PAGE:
Best Of 2020: RoboCop’s Epic Game Boy Theme Tune Life 30 Years Later

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During the holiday season, we’ll republish a series of Nintendo Life articles, interviews, and other feature articles over the last 12 months that we consider to be the best of 2020. We hope this will give you a chance to catch up with the work you missed. Or just look back on the year when there were some highlights — honest!

This interview was originally published in June 2020.

Video game music has become more and more popular over the years, but there was a time when it was once considered a retrofit. The songs that accompany the titles we played on our home computers and consoles were often there so that we didn’t have to hear the complete silence.

In the 80’s and 90’s, audio hardware in many home systems was crude, to say the least, but some true pioneers took advantage of these humble tools to attach themselves. I was able to create a song that lasts longer than the game I love. And fame. One such song is the title theme for the Game Boy version of Oceans. Robocop, Lined up in stores in 1990. This amazingly melancholic song has evolved its own life for decades, seeing its use in commercials, viral videos and even rap songs.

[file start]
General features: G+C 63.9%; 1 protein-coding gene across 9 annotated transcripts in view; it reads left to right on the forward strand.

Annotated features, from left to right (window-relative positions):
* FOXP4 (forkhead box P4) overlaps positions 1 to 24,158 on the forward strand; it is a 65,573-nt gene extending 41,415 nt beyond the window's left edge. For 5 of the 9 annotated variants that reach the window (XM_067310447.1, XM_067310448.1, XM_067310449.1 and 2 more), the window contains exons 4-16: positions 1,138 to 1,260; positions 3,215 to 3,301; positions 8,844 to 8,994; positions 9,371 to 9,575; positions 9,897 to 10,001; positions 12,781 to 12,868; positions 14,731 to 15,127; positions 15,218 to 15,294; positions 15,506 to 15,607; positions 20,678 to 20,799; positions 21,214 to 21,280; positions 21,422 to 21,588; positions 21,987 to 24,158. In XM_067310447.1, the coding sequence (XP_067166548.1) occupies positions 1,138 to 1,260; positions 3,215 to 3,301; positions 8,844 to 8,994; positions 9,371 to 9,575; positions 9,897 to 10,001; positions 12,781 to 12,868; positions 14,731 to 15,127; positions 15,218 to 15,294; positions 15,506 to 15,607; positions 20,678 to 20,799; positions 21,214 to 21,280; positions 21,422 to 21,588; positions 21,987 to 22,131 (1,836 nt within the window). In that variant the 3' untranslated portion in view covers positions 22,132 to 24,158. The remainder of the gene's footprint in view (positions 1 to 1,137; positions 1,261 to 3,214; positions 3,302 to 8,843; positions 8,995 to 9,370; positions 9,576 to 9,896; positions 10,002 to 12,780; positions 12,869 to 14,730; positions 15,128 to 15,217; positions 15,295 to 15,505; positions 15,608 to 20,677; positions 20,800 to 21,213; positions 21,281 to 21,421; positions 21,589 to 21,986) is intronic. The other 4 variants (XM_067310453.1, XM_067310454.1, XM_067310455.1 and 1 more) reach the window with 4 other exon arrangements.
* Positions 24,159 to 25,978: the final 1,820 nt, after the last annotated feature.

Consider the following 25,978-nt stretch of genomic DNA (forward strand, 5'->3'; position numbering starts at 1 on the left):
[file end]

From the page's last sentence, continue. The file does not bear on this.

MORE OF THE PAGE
I wanted to know a little more about music, so I was lucky enough to ask composer Jonathan to create a career in the game and one of the most iconic chiptune music ever written. I was able to hear about how it became.

Nintendo Life: How did you get involved in writing music for video games?

Jonathan Dan: Like many young people at the time, I was crazy about computers.It was a time when there were Commodore 64 and Sinclair Spectrum wherever.. My first computer was actually a Dragon32, but I only kept it for about a year. I was too jealous of all the games released on other computers, so I sold it and replaced it with a Commodore 64. I sat and taught programming for hours at a time. First basic, then assembly language. I was also interested in music. I had a synthesizer and had been taking music lessons for several years, so I had a basic knowledge of music theory. It seemed obvious to combine the two.

I was studying performance music and technology at university. This was a whole new course at the time, but I participated in a music competition at Zzap64. magazine. I came second, but that was the beginning of something and started receiving random calls from hacking groups all over Europe. I don’t know how they tracked me, but I started sharing my work under the name “Choroid”. I released the first commercial music for a game with Hugh Binns that I met on Compunet, C64’s early online system.The game was called underground Released on the Hewson Rack-It label. It was the first time I realized that I could make money by doing what I liked.

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